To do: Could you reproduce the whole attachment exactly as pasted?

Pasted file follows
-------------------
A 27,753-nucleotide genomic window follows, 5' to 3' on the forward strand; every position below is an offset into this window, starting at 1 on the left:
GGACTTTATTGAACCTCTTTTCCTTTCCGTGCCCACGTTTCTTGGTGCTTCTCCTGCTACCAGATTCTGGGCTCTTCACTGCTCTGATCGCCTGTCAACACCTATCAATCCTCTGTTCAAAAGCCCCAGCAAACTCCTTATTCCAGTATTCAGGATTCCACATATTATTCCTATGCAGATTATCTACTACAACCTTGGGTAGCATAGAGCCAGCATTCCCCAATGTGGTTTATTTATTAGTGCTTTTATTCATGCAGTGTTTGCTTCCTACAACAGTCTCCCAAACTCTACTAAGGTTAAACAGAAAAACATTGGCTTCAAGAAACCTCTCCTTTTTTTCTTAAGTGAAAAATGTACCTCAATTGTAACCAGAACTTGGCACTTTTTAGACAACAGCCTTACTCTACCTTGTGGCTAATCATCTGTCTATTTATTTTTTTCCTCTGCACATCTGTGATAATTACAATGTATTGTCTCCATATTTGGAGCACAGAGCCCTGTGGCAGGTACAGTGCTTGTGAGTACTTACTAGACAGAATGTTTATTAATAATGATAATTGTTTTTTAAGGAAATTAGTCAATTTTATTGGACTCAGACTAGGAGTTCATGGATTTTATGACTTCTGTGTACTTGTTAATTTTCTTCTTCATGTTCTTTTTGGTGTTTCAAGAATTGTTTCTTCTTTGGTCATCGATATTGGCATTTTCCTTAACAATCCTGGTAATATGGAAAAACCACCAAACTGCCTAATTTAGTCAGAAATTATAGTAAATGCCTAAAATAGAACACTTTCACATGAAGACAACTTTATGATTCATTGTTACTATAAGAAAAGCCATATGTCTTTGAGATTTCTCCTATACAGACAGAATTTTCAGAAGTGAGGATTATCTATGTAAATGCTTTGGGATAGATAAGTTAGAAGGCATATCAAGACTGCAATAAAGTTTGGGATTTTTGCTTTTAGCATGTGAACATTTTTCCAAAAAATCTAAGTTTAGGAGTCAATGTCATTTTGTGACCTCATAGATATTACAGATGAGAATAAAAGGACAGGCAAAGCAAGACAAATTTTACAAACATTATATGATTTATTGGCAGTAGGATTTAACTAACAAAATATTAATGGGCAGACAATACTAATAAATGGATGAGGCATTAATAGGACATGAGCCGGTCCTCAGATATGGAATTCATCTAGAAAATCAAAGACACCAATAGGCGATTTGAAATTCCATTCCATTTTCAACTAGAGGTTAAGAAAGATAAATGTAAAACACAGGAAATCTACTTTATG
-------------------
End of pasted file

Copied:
A 27,753-nucleotide genomic window follows, 5' to 3' on the forward strand; every position below is an offset into this window, starting at 1 on the left:
GGACTTTATTGAACCTCTTTTCCTTTCCGTGCCCACGTTTCTTGGTGCTTCTCCTGCTACCAGATTCTGGGCTCTTCACTGCTCTGATCGCCTGTCAACACCTATCAATCCTCTGTTCAAAAGCCCCAGCAAACTCCTTATTCCAGTATTCAGGATTCCACATATTATTCCTATGCAGATTATCTACTACAACCTTGGGTAGCATAGAGCCAGCATTCCCCAATGTGGTTTATTTATTAGTGCTTTTATTCATGCAGTGTTTGCTTCCTACAACAGTCTCCCAAACTCTACTAAGGTTAAACAGAAAAACATTGGCTTCAAGAAACCTCTCCTTTTTTTCTTAAGTGAAAAATGTACCTCAATTGTAACCAGAACTTGGCACTTTTTAGACAACAGCCTTACTCTACCTTGTGGCTAATCATCTGTCTATTTATTTTTTTCCTCTGCACATCTGTGATAATTACAATGTATTGTCTCCATATTTGGAGCACAGAGCCCTGTGGCAGGTACAGTGCTTGTGAGTACTTACTAGACAGAATGTTTATTAATAATGATAATTGTTTTTTAAGGAAATTAGTCAATTTTATTGGACTCAGACTAGGAGTTCATGGATTTTATGACTTCTGTGTACTTGTTAATTTTCTTCTTCATGTTCTTTTTGGTGTTTCAAGAATTGTTTCTTCTTTGGTCATCGATATTGGCATTTTCCTTAACAATCCTGGTAATATGGAAAAACCACCAAACTGCCTAATTTAGTCAGAAATTATAGTAAATGCCTAAAATAGAACACTTTCACATGAAGACAACTTTATGATTCATTGTTACTATAAGAAAAGCCATATGTCTTTGAGATTTCTCCTATACAGACAGAATTTTCAGAAGTGAGGATTATCTATGTAAATGCTTTGGGATAGATAAGTTAGAAGGCATATCAAGACTGCAATAAAGTTTGGGATTTTTGCTTTTAGCATGTGAACATTTTTCCAAAAAATCTAAGTTTAGGAGTCAATGTCATTTTGTGACCTCATAGATATTACAGATGAGAATAAAAGGACAGGCAAAGCAAGACAAATTTTACAAACATTATATGATTTATTGGCAGTAGGATTTAACTAACAAAATATTAATGGGCAGACAATACTAATAAATGGATGAGGCATTAATAGGACATGAGCCGGTCCTCAGATATGGAATTCATCTAGAAAATCAAAGACACCAATAGGCGATTTGAAATTCCATTCCATTTTCAACTAGAGGTTAAGAAAGATAAATGTAAAACACAGGAAATCTACTTTATG